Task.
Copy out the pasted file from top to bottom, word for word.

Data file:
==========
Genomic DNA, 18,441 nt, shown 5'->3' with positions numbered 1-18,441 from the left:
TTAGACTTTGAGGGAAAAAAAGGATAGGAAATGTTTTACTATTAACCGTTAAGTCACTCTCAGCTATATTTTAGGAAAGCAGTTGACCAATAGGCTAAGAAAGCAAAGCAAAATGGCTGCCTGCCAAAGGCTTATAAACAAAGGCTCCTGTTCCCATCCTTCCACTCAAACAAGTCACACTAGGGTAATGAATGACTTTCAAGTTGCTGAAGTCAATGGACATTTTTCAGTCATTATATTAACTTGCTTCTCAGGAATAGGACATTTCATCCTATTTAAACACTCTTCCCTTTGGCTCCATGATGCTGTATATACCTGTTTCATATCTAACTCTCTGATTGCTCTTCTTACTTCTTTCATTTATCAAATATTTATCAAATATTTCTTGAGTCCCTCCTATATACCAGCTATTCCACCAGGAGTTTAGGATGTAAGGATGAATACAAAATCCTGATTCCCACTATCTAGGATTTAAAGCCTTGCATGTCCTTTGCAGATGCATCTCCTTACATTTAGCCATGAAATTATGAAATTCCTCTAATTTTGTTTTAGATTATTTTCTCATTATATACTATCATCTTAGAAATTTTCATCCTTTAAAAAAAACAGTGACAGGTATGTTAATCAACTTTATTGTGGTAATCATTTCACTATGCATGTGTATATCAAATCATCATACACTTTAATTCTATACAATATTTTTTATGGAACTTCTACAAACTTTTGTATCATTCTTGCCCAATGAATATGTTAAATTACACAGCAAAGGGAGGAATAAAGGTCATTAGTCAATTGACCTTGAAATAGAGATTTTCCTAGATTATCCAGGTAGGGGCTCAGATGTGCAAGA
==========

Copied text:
Genomic DNA, 18,441 nt, shown 5'->3' with positions numbered 1-18,441 from the left:
TTAGACTTTGAGGGAAAAAAAGGATAGGAAATGTTTTACTATTAACCGTTAAGTCACTCTCAGCTATATTTTAGGAAAGCAGTTGACCAATAGGCTAAGAAAGCAAAGCAAAATGGCTGCCTGCCAAAGGCTTATAAACAAAGGCTCCTGTTCCCATCCTTCCACTCAAACAAGTCACACTAGGGTAATGAATGACTTTCAAGTTGCTGAAGTCAATGGACATTTTTCAGTCATTATATTAACTTGCTTCTCAGGAATAGGACATTTCATCCTATTTAAACACTCTTCCCTTTGGCTCCATGATGCTGTATATACCTGTTTCATATCTAACTCTCTGATTGCTCTTCTTACTTCTTTCATTTATCAAATATTTATCAAATATTTCTTGAGTCCCTCCTATATACCAGCTATTCCACCAGGAGTTTAGGATGTAAGGATGAATACAAAATCCTGATTCCCACTATCTAGGATTTAAAGCCTTGCATGTCCTTTGCAGATGCATCTCCTTACATTTAGCCATGAAATTATGAAATTCCTCTAATTTTGTTTTAGATTATTTTCTCATTATATACTATCATCTTAGAAATTTTCATCCTTTAAAAAAAACAGTGACAGGTATGTTAATCAACTTTATTGTGGTAATCATTTCACTATGCATGTGTATATCAAATCATCATACACTTTAATTCTATACAATATTTTTTATGGAACTTCTACAAACTTTTGTATCATTCTTGCCCAATGAATATGTTAAATTACACAGCAAAGGGAGGAATAAAGGTCATTAGTCAATTGACCTTGAAATAGAGATTTTCCTAGATTATCCAGGTAGGGGCTCAGATGTGCAAGA